New Research Is Exploring the Connection Between Alzheimer's and Inflammation
For years, scientists have struggled to pinpoint a clear cause for Alzheimer’s disease, the devastating neurological disorder that robs patients of their memory and their ability to interact with others to such a degree that patients typically only live four to eight years after being diagnosed. But multiple new studies have discovered a possible connection between the disease and inflammation in the brain.
Despite what its name suggests, inflammation is not a wholly negative phenomenon: It is a physical immune response meant to protect the brain from infections and pathogens. But problems occur when inflammation goes into overdrive.
“Inflammation is a normal reaction of the body, but there is a tipping point where too much or prolonged inflammation is bad and can cause a downward spiral process, which in this case promotes more neurodegeneration,” says Mauricio Concha, a neurologist with Sarasota’s Intercoastal Medical Group.
While inflammation has earned notice in recent years for its links to diabetes, cardiovascular disease and cancer, the new understanding of a potential connection between neuroinflammation and Alzheimer’s is particularly important because of what it rules out. In the past, scientists thought the presence of amyloid plaques—proteins that can collect between neurons—was one of the factors that distinguished those who would eventually get Alzheimer’s from those who wouldn’t. But after discovering signs of protein buildup in the brains of healthy people who died in their 90s, the connection lacked certainty. So, scientists wondered, what's the real cause?
The answer appears to be, in part, inflammation.
Part of this is old news, says Stephanie Peabody, a neuropsychologist and the executive director of Lakewood Ranch’s Brain Health Initiative. Scientists already understood inflammation was a key component to the puzzle, “a risk factor to brain health,” as Peabody puts it. Now they just have to figure out what can be done to offset it before neurological deterioration begins.
This comes with its own challenges. Doctors can’t exactly screen patients for Alzheimer’s based on their current neuroinflammation levels, says Concha. Blood tests, meanwhile, don’t offer sufficient information for neuroinflammation, and while examining spinal fluid might work, it is “investigational and not commercially available,” says Concha. The problem lies in part in the fact that there’s no real treatment for Alzheimer’s, so there’s little use for preliminary screening at the moment.
But for those who want to train their brain the way they might their muscles and joints in order to limit their risk of Alzheimer’s, it is possible to do so. That’s a large part of the work that the Brain Health Initiative wants to do in Sarasota: prepare people for their future by helping them create good habits now.
“We knew we had to do something about individuals’ diets, sleep patterns, sedentary lifestyles, stress and personal engagement,” says Peabody. “All of these risk factors have a common thread—they lead in part to chronic inflammation.”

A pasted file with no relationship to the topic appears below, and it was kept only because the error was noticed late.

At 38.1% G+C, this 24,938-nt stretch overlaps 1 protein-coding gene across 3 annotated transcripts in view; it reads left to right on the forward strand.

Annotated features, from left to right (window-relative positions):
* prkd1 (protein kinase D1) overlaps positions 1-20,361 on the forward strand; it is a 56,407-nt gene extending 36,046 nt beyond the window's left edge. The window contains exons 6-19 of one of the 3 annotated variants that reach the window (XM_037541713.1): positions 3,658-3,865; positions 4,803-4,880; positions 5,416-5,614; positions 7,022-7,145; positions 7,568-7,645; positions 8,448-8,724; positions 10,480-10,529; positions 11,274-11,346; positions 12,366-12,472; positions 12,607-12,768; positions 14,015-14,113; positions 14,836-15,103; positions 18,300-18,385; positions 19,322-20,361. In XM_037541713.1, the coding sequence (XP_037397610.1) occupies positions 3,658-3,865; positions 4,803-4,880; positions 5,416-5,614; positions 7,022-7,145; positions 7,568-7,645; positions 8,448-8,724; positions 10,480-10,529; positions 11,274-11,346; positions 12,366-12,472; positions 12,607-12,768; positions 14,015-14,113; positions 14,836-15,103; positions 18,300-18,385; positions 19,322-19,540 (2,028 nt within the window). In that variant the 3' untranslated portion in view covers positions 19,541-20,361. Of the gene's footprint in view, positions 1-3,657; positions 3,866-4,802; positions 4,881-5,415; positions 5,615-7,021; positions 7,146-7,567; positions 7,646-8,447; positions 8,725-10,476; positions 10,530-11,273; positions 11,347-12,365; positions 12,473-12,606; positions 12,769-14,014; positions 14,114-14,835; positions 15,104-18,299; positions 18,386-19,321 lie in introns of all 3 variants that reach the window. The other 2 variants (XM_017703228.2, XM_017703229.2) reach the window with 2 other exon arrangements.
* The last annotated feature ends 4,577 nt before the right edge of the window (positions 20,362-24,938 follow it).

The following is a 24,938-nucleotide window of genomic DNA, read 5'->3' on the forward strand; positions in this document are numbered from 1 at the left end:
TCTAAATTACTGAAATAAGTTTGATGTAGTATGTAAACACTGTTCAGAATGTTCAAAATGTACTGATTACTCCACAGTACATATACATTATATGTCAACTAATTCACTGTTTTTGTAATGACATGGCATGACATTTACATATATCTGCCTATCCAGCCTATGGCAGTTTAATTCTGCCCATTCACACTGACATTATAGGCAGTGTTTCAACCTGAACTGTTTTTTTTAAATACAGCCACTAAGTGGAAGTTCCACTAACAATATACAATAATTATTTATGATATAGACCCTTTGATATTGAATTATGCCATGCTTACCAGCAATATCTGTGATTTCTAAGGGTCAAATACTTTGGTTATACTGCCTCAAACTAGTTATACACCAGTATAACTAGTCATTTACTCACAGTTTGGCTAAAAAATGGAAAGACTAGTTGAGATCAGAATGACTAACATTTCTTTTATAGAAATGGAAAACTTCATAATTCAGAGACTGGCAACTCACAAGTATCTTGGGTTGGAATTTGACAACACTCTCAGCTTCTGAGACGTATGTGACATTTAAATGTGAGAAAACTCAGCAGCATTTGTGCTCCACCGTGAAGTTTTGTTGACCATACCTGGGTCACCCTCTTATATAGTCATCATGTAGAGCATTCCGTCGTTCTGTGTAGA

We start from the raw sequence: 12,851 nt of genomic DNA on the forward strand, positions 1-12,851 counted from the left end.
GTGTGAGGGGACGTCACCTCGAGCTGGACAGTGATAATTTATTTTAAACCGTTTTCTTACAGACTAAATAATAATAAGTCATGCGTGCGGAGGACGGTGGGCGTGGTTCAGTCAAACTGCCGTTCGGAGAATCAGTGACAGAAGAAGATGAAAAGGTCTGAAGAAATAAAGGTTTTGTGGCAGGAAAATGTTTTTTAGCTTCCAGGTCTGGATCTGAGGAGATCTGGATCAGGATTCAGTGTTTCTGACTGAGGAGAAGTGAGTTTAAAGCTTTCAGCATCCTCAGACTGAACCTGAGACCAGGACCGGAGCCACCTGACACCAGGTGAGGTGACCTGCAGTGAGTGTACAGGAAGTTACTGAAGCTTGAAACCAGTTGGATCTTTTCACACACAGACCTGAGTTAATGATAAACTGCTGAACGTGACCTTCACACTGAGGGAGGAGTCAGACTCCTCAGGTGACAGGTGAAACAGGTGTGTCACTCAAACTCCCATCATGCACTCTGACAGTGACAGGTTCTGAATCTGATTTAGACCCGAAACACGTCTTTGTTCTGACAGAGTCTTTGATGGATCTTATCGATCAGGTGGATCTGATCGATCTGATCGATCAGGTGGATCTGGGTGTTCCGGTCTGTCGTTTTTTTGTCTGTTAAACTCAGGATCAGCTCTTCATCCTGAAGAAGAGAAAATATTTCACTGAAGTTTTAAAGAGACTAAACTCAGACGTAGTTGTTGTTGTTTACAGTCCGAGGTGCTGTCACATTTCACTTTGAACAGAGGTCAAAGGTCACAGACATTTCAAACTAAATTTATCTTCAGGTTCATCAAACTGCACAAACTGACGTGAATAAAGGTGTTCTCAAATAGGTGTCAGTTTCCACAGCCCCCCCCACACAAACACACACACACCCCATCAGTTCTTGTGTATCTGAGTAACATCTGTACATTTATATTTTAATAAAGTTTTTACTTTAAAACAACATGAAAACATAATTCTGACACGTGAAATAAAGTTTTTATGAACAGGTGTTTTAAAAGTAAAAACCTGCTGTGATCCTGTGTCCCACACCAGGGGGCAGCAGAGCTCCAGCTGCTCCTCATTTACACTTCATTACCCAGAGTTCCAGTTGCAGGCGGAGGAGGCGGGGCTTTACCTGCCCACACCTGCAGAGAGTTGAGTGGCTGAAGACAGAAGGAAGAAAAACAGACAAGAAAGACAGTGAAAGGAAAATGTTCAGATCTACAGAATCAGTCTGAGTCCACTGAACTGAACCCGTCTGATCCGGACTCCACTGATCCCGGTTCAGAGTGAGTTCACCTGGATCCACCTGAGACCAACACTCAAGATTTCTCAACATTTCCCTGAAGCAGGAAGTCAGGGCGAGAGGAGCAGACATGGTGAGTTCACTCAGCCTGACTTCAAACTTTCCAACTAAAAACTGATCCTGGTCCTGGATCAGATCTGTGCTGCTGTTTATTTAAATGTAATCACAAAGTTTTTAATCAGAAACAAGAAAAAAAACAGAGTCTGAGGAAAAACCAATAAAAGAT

There is a lesson buried in here: What we’ve done to ourselves can often be undone. Our bodies are changeable, and damage isn’t necessarily permanent.
But what changes do you need to make? Like with many healthy lifestyle habits, the adjustments may seem incremental, but can have big impacts. First, start by eating what Peabody calls a “brain-healthy anti-inflammatory diet.” These foods include what you might instinctively imagine: vegetables, especially green, leafy ones like broccoli, kale and spinach; fruits, particularly berries; nuts; seeds; and fatty fish, like mackerel, anchovies and salmon, rightly named as one of the best foods to eat before taking a test.
What you drink matters almost as much as what you eat. Peabody recommends green tea and, surprisingly, coffee, as long as it’s not filled with sugar or cream.
Along with healthy eating comes leading an active lifestyle. Spending most of the day seated has been associated with neuroinflammation, but even 20 minutes of moderate aerobic exercise on a regular basis can make a big difference.
Also: Get some sleep. Roughly 70 million Americans have chronic sleep problems, according to the U.S. Centers for Disease Control and Prevention. The goal is to hit somewhere in the middle of the ideal time: seven to nine hours per night.
The next two tips might seem obvious, but it’s time to quit smoking and limit your alcohol consumption. Even those who have smoked for most of their lives can see their inflammation vastly improve after just a few years of going without, according to Peabody. Reducing your alcohol intake is less clear-cut. The guidance isn’t to stop altogether. In fact, drinking a daily glass of wine can actually lower inflammation. Just don’t drink to excess.
The hardest advice to follow may be to limit chronic stress. Much like inflammation, stress in and of itself is not a bad thing; the problem occurs when there’s too much of it. A body that becomes desensitized to the release of cortisol is a dangerous thing. The key to limiting stress comes from many of the above tips: eating well, exercising and getting a good night’s sleep.
Adjusting those everyday habits to reduce inflammation can actually lower the risk of dementia and other brain illnesses by at least 40 percent, according to Peabody. And for those of you who might wonder whether being 70, 80 or even 90 years old puts you past the point of no return, the answer is no.
“The earlier you can start, the better, but it’s never too early and it’s never too late,” says Peabody. “You can start engaging in a brain-healthy lifestyle whether you’re 90, 9 or nine months. You will see improvements in your energy, in pain, in your clarity of thinking and your ability to increase your memory, cognitive functions and emotional function.”